Anchorman 2: The Legend Continues (2013) — Brick loves more than lamp

“Let’s not downplay the fact that that is Stonewall Jackson’s ghost right there.”

Justin’s rating: I freely admit that I would actually try fried bat. Even if it is all tendon.

Justin’s review: I always got the feeling nobody — even the stars — really expected 2004’s Anchorman to blow up into a surprise hit the way it did. People just loved and quoted the heck out of that satire of old style news journalism, and Paramount scrambled to slap together a whole bunch of cut scenes and sell it as The Lost Movie. That tells me how unprepared the suits were that this was going to be a movie worthy of a sequel.

But what I think is even more surprising than Anchorman’s initial success is that a sequel ever got greenlit while retaining all of its cast. After all, we’re talking about Will Farrell, Steve Carrell, and Paul Rudd (all members of the “Double Letters in Our Name Club”), who by 2013 were all insanely successful stars commanding high salaries. Yet I guess everyone really loved the idea of coming back together to goof off in these roles, because Anchorman 2 actually happened — and I’m happy to report that it’s just as gut-bustingly funny as the first.

Following a nasty falling out with his wife Veronica (Christina Applegate) in the early 1980s, the vainglorious Ron Burgundy (Ferrell) flees back to the west coast to live in shame. It’s there that he’s approached by a manager of a new type of “24 hour” news network and asked to come on board as its anchor. Ron assembles his old crew to help him with this task: loose cannon Champ (David Koechner), dumb-as-a-brick Brick (Carrell), and suave photographer Brian (Rudd).

But according to comedy sequel laws, our victorious heroes from the first movie must be dashed down onto the rocks of despair in the second (in order to ascend once more). Ron and company find themselves doing the graveyard shift at the new GNN, third-string to Jack Lime (James Marsden) and his entourage. Everyone’s struggling to figure out how to keep the news cycle going around the clock until Ron has an amazing idea: Instead of telling people what they need to hear, the anchors should tell them what they want to hear. That unlocks a Pandora’s Box of trouble (and not-so-subtle satire aimed at channels like CNN, MSNBC, and Fox News), but it also makes GNN a ratings juggernaut as the team sells out the news for sensationalism.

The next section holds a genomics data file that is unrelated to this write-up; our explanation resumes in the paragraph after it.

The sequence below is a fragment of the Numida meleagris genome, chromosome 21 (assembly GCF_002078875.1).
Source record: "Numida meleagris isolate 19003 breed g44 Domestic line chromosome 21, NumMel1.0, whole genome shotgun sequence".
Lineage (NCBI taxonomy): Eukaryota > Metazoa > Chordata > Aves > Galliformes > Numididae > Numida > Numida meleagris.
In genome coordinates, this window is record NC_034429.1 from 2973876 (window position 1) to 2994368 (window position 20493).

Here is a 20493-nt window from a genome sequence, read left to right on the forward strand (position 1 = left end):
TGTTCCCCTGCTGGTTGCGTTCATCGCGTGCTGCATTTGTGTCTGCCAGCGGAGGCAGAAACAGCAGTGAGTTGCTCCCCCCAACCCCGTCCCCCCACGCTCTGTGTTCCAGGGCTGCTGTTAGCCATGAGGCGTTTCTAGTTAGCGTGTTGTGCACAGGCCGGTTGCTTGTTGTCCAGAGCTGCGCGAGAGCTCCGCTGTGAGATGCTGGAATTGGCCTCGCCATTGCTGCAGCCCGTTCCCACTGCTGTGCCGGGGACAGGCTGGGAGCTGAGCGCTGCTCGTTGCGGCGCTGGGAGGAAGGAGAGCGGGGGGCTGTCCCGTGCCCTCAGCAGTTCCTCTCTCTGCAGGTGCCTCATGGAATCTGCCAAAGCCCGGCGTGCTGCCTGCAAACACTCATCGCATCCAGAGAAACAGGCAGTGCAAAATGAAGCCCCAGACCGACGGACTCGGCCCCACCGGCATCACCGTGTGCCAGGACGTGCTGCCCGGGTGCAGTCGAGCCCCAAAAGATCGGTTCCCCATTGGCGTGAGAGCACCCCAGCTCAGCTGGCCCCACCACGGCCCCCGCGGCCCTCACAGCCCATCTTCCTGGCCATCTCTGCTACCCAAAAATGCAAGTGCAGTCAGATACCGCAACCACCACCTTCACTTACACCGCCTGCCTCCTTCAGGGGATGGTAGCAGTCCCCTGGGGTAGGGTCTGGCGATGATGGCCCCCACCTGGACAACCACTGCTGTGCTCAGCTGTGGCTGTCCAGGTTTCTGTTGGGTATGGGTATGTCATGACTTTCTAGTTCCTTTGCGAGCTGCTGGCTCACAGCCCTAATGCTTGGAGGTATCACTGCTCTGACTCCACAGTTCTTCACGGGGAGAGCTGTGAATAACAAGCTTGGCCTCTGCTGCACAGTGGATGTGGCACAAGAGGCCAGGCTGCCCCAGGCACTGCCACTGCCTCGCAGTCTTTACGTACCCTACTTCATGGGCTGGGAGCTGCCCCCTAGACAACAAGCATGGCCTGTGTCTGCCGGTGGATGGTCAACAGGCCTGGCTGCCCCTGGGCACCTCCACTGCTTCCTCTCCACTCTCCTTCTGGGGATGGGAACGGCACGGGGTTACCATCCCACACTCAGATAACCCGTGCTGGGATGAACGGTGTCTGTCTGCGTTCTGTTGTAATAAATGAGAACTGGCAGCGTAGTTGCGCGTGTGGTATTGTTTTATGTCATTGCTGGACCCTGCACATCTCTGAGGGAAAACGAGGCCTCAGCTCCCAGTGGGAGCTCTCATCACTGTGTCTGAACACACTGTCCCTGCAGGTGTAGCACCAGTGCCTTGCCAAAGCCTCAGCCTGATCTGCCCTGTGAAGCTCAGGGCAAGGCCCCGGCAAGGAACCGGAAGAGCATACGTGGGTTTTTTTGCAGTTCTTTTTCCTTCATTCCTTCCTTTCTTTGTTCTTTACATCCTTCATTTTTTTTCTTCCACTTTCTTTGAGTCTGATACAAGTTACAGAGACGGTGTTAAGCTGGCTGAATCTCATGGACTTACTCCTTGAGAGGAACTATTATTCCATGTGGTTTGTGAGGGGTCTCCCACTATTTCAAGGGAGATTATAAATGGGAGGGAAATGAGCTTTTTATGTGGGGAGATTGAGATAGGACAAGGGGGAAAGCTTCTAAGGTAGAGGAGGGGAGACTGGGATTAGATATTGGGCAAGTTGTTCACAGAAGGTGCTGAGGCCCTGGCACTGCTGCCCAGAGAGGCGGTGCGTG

However, don’t mistake the main plot as being anything you really need to track here. This film is nothing more or less than a domino construct of absurdly comical scenes that play out one after the other. Perhaps the best running thread is a budding romance between Brick and Chani (Kristen Wiig), both of whom are so hilariously dumb that they were made for each other. Or, more likely, written for each other. I kid you not, I can’t remember the last time I wanted two characters to end up together as fiercely as I did these two.

It’s not all pure comedy gold, of course. With the crew here trying to get a laugh out of wildly unreasonable moments, at times they dip into wildly inappropriate territory and it flips from being funny to being cringy. There’s one dinner scene in particular that I was cringing so hard that I got a cramp in my forehead. My forehead. I didn’t think that was possible, but here we are.

Happily, most of it is really silly, leading up to possibly the greatest scene in cinematic history: The Second Battle of the News Teams. Out of nowhere in a park, different news squads show up, each more ridiculous than the last and sporting high-profile celebrities like Liam Neeson, Jim Carrey, Tina Fey, Kanye West, and Amy Poehler. Harrison Ford turns into a werewolf. Brick gets a gun from the future. The ghost of Stonewall Jackson appears. The History Channel brings a minotaur. Gary shows off his mind powers. Will Smith calls in a tactical air strike. Every new thing trumps the last thing, and even if this was the only good thing in the movie (and it isn’t), it would be worth the full price of admission.

Whether or not you care about the flimsy plot, the true joy of Anchorman 2 is in watching these incredibly talented comedians try to one-up each other with their ridiculous performances and non sequitur quotes. After nearly two hours of laughing myself silly, I’m only left with one regret: that it took me eight years to actually watch this.

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